This is mostly for myself as a reminder, as the info is scattered to hell wont have it, because that is the dysfunctional symfony way. The most frustrating part of Symfony is Authentication because the information is scattered all over between articles, symfonycasts etc. just all over, like you couldn’t scatter it more all over, all, all over like a unicorn farting out rainbow sprinkles.You won’t find shittier documentation on any subject anywhere on the internet.
There are two versions of authentication an old one and a new one. The old one uses Authentication providers the new one users just Authetincators. No one but the authors of Symfony know WTF the difference is though.
Note : to add confusion Symfony refers to what you usually call Sessions as Tokens FFS.
First off a list of files involved in the login process :
The login form obviously app/templates/security/login.html.twig
A security controller app/src/Controller/SecurityController.php
A user Provider aka the User entity class app/src/Entity/User.php
An Authenticator app/src/Security/LoginFormAuthenticator.php
When a user requests /login Symfony first calls LoginFormAuthenticator.php to check to see if the user is logged in/authenticated so the work is not done in the controller like most other actions. To change, add, remove anything from the authentication process you make changes in the LoginFormAuthenticator.php methods.
This authenticator is listed in the app/config/packages/security.yaml file under firewalls:main:guard:athenticators as
Every time a request is made the firewall will use the authenticator listed to try to authenticate the user. If authentication fails Symfony secretly behind the scenes tries other ways to authenticate the user as you can see in the image below.
As you can see in the image above Symfony will try your guard you listed in the configuration file, but it also tries it’s own secret list of default authenticators.
For information about the login form see this article in the scatterdocs. A little more info about the login form and process from the Symfony Spaghetti docs.
Plain session docs – This is the symfony documentation page about Sessions alone. This link shows the basic configuration and use of Sessions in Symfony. This also mentions not starting a session for Anonymous users and has links to other info about sessions.
Configuring Sessions and Save handlers – Symfony documentation link. This covers more about how to configure sessions and their Save Handlers. This is some of the better information about Sessions and how they work in Symfony. It covers the save handlers and more of the configuration information.
Session proxy examples – Symfony Documentation link. This covers how to create your own session handler. It also discusses how to encrypt session data with an example.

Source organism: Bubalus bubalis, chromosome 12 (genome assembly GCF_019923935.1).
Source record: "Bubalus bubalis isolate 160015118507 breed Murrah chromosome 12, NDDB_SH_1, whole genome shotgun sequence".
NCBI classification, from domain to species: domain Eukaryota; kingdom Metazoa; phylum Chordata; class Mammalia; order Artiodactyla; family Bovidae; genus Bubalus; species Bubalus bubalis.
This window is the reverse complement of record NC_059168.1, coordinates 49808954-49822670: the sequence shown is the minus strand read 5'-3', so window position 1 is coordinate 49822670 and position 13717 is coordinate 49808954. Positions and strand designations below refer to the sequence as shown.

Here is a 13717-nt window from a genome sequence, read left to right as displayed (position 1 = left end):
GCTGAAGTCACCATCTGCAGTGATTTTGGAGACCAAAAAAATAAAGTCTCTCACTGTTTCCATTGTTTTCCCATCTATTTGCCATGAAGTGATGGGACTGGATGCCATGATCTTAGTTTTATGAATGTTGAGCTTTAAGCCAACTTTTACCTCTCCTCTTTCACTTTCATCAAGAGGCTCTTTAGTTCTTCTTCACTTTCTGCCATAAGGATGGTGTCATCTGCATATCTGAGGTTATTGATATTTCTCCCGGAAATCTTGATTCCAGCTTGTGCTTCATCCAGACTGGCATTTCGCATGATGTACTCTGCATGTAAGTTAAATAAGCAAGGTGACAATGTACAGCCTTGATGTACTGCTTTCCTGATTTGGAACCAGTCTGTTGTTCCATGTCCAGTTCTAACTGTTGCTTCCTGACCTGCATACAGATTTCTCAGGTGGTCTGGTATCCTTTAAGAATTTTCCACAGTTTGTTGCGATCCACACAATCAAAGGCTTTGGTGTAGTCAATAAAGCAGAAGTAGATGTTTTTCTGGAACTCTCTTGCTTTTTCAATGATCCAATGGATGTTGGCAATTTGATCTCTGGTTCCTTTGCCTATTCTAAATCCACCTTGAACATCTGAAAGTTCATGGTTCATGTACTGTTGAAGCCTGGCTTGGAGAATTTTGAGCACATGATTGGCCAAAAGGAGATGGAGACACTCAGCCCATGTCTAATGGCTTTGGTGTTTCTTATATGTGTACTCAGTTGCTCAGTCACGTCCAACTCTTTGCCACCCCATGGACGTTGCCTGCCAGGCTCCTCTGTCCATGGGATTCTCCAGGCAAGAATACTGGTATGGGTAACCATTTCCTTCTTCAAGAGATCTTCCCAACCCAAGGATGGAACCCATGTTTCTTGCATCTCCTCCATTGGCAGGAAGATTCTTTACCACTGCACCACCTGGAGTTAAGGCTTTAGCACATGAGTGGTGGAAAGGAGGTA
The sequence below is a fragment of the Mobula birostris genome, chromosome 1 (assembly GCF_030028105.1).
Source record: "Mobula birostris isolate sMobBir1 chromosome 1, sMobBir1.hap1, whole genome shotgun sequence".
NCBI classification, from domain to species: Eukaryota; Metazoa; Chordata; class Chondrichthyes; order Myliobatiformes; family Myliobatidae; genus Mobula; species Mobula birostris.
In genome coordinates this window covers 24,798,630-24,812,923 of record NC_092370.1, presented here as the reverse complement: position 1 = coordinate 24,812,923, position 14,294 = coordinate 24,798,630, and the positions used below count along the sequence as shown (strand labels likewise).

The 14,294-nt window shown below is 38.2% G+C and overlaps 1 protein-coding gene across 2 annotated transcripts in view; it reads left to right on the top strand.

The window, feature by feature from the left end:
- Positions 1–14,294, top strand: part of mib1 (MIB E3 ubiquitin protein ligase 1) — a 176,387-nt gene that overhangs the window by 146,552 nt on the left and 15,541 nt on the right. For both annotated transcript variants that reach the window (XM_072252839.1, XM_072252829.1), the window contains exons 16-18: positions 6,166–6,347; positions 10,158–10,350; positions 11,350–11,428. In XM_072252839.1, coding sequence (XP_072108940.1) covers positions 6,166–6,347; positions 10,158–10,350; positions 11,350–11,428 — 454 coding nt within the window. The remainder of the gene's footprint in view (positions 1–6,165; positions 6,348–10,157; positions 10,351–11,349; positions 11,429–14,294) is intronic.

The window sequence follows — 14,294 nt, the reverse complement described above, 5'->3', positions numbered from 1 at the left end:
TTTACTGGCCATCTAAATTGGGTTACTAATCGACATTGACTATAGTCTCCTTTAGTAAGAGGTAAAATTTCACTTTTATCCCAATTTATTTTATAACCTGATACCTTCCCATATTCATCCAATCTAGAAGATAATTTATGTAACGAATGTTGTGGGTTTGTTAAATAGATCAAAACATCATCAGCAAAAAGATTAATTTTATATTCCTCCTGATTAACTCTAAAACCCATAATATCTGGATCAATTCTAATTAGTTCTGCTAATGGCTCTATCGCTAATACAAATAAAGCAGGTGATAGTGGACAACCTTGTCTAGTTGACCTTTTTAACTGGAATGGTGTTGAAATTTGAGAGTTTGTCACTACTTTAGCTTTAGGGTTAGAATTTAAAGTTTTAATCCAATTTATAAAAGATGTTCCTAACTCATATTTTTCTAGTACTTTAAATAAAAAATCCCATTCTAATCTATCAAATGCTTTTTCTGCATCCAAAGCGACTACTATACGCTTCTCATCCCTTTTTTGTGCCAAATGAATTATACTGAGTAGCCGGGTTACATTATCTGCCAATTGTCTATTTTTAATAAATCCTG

Framework configuration – Symfony documentation link. This covers many of the options for the security component of Symfony.
Session Management – Symfony documentation link. Explains how sessions are managed in symfony. Gives a good overview and important information about how symfony functions. It covers the functions symfony uses to replace PHP session functions and how to use them. This also covers the ways to work with sessions in Symfony. Oddly this covers Flash messages too.
One thing you will want to do is view your current security settings to do so you use this command. php bin/console debug:config security
Old symfony cookbook security entry – This is an ancient link to nearly the very beginning of symfony. This explains the mechanics of the Symfony security system if you are like me and just want to know how the hell this functions so you can feel confident in the system and be able to diagnose and fix issues.
More on Security – this is another ancient link like above, it explains the system.
Symfony cast covering firewall and authentication and how it works. This has lots of info that should be directly in the documentation.
Security configuration reference -> not complete listing of some of the values you can set. If you run the debug:config command above you will see more values you can set, but good luck figuring out what they do.
How to restrict firewalls to a request -> symfony docs. This talks about using multiple firewalls and how the Symfony firewall system works like a waterfall trying one firewall after another until it finds one that works or uses the last firewall listed. This also explains some of the options to the firewall. This basically shows how to use multiple firewalls.
Symfony cast about security – this covers the entire system. Some things have changed in version 5 but this is mostly correct and serves as a starting point.
Security user providers – Part of the Firewall/Authentication/Authorization system is something called security providers. User providers check the users identity from a session cookie to verify the user. This part of the documentation talks about how the firewall uses the User providers to authenticate the user after they have logged in.
Installing and configuring Redis for Symfony takes quite a few steps. So many I’d never remember them all. This article is for myself at a later date as well as anyone else who finds it useful. I’ll be updating this article as I learn more.